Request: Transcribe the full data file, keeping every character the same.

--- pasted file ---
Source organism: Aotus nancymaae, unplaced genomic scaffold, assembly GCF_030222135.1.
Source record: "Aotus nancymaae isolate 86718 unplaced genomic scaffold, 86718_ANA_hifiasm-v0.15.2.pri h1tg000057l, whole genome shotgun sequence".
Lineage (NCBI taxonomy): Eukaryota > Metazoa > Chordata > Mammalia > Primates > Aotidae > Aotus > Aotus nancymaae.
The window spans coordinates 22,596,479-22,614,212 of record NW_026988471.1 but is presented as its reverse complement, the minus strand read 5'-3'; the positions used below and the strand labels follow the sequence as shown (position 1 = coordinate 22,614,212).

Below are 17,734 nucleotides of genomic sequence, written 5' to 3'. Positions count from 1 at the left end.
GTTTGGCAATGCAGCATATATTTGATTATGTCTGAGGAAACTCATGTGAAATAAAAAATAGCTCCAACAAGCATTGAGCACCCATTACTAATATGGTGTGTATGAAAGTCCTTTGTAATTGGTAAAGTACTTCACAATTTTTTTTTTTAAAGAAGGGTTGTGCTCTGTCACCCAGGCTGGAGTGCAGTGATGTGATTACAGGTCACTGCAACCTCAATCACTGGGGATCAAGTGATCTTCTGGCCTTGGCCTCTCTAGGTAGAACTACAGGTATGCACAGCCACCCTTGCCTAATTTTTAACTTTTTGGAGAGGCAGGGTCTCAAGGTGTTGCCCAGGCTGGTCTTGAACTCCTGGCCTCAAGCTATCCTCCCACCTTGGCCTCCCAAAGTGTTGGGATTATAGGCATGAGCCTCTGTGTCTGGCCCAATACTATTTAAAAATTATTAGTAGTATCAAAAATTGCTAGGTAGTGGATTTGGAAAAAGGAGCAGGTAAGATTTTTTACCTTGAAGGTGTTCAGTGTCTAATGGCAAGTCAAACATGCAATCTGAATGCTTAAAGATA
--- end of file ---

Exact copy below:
Source organism: Aotus nancymaae, unplaced genomic scaffold, assembly GCF_030222135.1.
Source record: "Aotus nancymaae isolate 86718 unplaced genomic scaffold, 86718_ANA_hifiasm-v0.15.2.pri h1tg000057l, whole genome shotgun sequence".
Lineage (NCBI taxonomy): Eukaryota > Metazoa > Chordata > Mammalia > Primates > Aotidae > Aotus > Aotus nancymaae.
The window spans coordinates 22,596,479-22,614,212 of record NW_026988471.1 but is presented as its reverse complement, the minus strand read 5'-3'; the positions used below and the strand labels follow the sequence as shown (position 1 = coordinate 22,614,212).

Below are 17,734 nucleotides of genomic sequence, written 5' to 3'. Positions count from 1 at the left end.
GTTTGGCAATGCAGCATATATTTGATTATGTCTGAGGAAACTCATGTGAAATAAAAAATAGCTCCAACAAGCATTGAGCACCCATTACTAATATGGTGTGTATGAAAGTCCTTTGTAATTGGTAAAGTACTTCACAATTTTTTTTTTTAAAGAAGGGTTGTGCTCTGTCACCCAGGCTGGAGTGCAGTGATGTGATTACAGGTCACTGCAACCTCAATCACTGGGGATCAAGTGATCTTCTGGCCTTGGCCTCTCTAGGTAGAACTACAGGTATGCACAGCCACCCTTGCCTAATTTTTAACTTTTTGGAGAGGCAGGGTCTCAAGGTGTTGCCCAGGCTGGTCTTGAACTCCTGGCCTCAAGCTATCCTCCCACCTTGGCCTCCCAAAGTGTTGGGATTATAGGCATGAGCCTCTGTGTCTGGCCCAATACTATTTAAAAATTATTAGTAGTATCAAAAATTGCTAGGTAGTGGATTTGGAAAAAGGAGCAGGTAAGATTTTTTACCTTGAAGGTGTTCAGTGTCTAATGGCAAGTCAAACATGCAATCTGAATGCTTAAAGATA